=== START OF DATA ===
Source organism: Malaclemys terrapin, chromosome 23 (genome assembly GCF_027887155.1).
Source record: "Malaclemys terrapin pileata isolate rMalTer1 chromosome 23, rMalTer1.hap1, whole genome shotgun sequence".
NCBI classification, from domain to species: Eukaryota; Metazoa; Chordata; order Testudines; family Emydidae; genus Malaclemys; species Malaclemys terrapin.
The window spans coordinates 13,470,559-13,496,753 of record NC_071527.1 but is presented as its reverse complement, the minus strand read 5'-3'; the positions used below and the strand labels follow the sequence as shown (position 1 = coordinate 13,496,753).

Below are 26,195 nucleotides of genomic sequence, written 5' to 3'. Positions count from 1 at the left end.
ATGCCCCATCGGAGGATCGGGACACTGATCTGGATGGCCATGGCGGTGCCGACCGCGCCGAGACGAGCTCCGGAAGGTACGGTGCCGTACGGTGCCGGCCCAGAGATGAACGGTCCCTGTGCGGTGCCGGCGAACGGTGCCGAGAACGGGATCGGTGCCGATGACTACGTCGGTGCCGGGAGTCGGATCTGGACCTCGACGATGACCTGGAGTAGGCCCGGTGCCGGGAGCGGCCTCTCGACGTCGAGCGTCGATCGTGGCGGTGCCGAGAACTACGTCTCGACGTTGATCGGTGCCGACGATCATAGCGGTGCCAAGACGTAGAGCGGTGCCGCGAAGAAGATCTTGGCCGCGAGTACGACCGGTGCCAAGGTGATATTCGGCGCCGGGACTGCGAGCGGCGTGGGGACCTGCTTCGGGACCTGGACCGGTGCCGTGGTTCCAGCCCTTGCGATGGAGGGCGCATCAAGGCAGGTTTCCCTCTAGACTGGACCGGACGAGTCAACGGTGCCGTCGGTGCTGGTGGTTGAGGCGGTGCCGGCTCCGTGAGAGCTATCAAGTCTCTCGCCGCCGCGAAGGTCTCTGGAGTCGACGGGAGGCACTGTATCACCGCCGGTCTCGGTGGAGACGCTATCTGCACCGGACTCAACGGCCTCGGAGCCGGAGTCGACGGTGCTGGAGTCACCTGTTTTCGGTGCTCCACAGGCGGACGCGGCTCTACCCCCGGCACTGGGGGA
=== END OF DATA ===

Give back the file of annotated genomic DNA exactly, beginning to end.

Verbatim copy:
Source organism: Malaclemys terrapin, chromosome 23 (genome assembly GCF_027887155.1).
Source record: "Malaclemys terrapin pileata isolate rMalTer1 chromosome 23, rMalTer1.hap1, whole genome shotgun sequence".
NCBI classification, from domain to species: Eukaryota; Metazoa; Chordata; order Testudines; family Emydidae; genus Malaclemys; species Malaclemys terrapin.
The window spans coordinates 13,470,559-13,496,753 of record NC_071527.1 but is presented as its reverse complement, the minus strand read 5'-3'; the positions used below and the strand labels follow the sequence as shown (position 1 = coordinate 13,496,753).

Below are 26,195 nucleotides of genomic sequence, written 5' to 3'. Positions count from 1 at the left end.
ATGCCCCATCGGAGGATCGGGACACTGATCTGGATGGCCATGGCGGTGCCGACCGCGCCGAGACGAGCTCCGGAAGGTACGGTGCCGTACGGTGCCGGCCCAGAGATGAACGGTCCCTGTGCGGTGCCGGCGAACGGTGCCGAGAACGGGATCGGTGCCGATGACTACGTCGGTGCCGGGAGTCGGATCTGGACCTCGACGATGACCTGGAGTAGGCCCGGTGCCGGGAGCGGCCTCTCGACGTCGAGCGTCGATCGTGGCGGTGCCGAGAACTACGTCTCGACGTTGATCGGTGCCGACGATCATAGCGGTGCCAAGACGTAGAGCGGTGCCGCGAAGAAGATCTTGGCCGCGAGTACGACCGGTGCCAAGGTGATATTCGGCGCCGGGACTGCGAGCGGCGTGGGGACCTGCTTCGGGACCTGGACCGGTGCCGTGGTTCCAGCCCTTGCGATGGAGGGCGCATCAAGGCAGGTTTCCCTCTAGACTGGACCGGACGAGTCAACGGTGCCGTCGGTGCTGGTGGTTGAGGCGGTGCCGGCTCCGTGAGAGCTATCAAGTCTCTCGCCGCCGCGAAGGTCTCTGGAGTCGACGGGAGGCACTGTATCACCGCCGGTCTCGGTGGAGACGCTATCTGCACCGGACTCAACGGCCTCGGAGCCGGAGTCGACGGTGCTGGAGTCACCTGTTTTCGGTGCTCCACAGGCGGACGCGGCTCTACCCCCGGCACTGGGGGA